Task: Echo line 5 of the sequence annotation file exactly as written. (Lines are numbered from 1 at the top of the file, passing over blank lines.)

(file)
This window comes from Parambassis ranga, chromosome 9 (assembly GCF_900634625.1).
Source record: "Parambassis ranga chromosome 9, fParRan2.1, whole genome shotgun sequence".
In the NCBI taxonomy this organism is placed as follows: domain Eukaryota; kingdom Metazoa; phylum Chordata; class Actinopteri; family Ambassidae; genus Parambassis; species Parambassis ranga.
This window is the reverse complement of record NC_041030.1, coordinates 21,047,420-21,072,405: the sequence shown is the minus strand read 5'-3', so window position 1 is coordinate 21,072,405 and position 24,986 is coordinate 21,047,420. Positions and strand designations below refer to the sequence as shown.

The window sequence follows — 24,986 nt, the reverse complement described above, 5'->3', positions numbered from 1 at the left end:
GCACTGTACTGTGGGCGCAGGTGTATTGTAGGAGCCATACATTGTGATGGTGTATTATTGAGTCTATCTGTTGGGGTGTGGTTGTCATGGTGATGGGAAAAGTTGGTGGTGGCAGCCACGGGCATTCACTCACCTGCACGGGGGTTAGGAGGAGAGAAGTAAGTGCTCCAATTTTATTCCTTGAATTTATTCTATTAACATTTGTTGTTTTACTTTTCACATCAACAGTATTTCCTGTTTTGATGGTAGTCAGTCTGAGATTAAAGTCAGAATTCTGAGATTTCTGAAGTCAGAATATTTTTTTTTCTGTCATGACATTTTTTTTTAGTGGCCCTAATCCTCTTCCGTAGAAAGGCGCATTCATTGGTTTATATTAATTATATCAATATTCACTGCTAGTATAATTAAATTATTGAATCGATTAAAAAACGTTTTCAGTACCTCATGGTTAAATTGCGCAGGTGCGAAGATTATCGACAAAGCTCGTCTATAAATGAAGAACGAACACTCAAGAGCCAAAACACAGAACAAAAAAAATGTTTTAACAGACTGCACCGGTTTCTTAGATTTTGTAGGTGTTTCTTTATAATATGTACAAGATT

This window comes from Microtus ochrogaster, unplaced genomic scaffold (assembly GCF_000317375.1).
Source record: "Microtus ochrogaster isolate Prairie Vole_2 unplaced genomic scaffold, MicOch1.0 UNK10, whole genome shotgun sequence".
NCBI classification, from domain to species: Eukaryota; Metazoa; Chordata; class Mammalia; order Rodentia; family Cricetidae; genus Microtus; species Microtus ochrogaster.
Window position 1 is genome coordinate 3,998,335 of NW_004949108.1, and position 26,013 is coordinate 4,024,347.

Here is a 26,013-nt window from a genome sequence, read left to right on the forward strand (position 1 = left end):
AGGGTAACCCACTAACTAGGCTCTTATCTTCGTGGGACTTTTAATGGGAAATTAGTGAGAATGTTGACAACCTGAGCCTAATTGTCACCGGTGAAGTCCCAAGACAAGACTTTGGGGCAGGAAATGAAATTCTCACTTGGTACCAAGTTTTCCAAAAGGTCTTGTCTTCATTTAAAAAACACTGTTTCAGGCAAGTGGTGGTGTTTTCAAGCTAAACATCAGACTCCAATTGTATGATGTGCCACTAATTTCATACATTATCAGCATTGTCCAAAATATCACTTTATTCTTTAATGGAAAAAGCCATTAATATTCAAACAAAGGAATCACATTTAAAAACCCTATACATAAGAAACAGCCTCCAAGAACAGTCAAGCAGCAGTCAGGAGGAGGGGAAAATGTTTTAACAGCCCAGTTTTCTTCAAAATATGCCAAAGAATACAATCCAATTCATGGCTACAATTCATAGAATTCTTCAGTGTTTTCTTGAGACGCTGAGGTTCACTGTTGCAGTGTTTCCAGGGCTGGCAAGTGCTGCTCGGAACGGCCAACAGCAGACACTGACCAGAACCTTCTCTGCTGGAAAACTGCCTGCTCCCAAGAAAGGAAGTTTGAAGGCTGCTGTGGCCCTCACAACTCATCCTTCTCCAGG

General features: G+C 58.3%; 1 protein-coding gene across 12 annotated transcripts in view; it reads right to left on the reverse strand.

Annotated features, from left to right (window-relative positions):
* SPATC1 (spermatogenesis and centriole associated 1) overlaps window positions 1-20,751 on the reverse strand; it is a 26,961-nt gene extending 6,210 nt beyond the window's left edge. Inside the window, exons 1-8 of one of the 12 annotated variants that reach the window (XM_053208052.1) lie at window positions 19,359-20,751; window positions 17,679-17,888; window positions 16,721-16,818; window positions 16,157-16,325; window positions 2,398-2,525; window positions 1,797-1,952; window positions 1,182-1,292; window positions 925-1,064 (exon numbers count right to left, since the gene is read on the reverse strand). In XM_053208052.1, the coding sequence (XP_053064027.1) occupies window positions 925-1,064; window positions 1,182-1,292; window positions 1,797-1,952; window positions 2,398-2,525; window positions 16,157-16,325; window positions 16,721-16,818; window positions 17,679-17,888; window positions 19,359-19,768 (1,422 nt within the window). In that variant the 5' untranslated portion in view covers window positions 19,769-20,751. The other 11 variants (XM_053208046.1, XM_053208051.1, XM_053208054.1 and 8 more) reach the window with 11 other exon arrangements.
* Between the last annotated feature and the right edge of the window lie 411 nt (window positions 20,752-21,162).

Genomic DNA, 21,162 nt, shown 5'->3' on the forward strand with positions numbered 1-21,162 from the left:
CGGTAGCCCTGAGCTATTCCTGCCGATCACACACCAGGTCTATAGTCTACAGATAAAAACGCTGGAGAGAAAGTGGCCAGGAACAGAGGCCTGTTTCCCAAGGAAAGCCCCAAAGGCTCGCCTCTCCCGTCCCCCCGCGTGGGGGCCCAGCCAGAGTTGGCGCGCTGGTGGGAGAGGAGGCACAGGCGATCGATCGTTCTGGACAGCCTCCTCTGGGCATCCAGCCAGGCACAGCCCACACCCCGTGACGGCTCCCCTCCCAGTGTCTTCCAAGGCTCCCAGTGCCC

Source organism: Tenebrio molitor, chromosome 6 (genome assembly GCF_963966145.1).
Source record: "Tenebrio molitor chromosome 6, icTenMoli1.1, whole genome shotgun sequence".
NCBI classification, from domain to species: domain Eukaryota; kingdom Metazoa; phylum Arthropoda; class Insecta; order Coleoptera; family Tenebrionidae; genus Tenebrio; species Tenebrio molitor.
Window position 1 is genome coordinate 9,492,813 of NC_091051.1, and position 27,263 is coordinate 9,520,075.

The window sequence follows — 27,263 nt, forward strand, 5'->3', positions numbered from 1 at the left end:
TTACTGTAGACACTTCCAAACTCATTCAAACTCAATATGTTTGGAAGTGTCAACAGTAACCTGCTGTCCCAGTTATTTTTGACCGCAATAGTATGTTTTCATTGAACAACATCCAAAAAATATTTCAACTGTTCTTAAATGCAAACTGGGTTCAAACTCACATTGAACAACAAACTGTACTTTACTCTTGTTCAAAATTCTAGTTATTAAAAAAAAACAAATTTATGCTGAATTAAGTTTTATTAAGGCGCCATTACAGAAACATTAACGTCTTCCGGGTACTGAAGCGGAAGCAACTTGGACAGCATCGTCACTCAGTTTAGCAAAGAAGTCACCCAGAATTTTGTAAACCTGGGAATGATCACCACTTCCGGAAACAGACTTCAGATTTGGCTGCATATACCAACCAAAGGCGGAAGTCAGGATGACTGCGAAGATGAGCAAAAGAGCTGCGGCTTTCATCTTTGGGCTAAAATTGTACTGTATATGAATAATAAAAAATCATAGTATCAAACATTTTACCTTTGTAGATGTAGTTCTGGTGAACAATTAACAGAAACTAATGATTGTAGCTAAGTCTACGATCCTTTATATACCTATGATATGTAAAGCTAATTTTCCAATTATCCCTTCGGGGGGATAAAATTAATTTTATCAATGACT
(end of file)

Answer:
The window sequence follows — 24,986 nt, the reverse complement described above, 5'->3', positions numbered from 1 at the left end: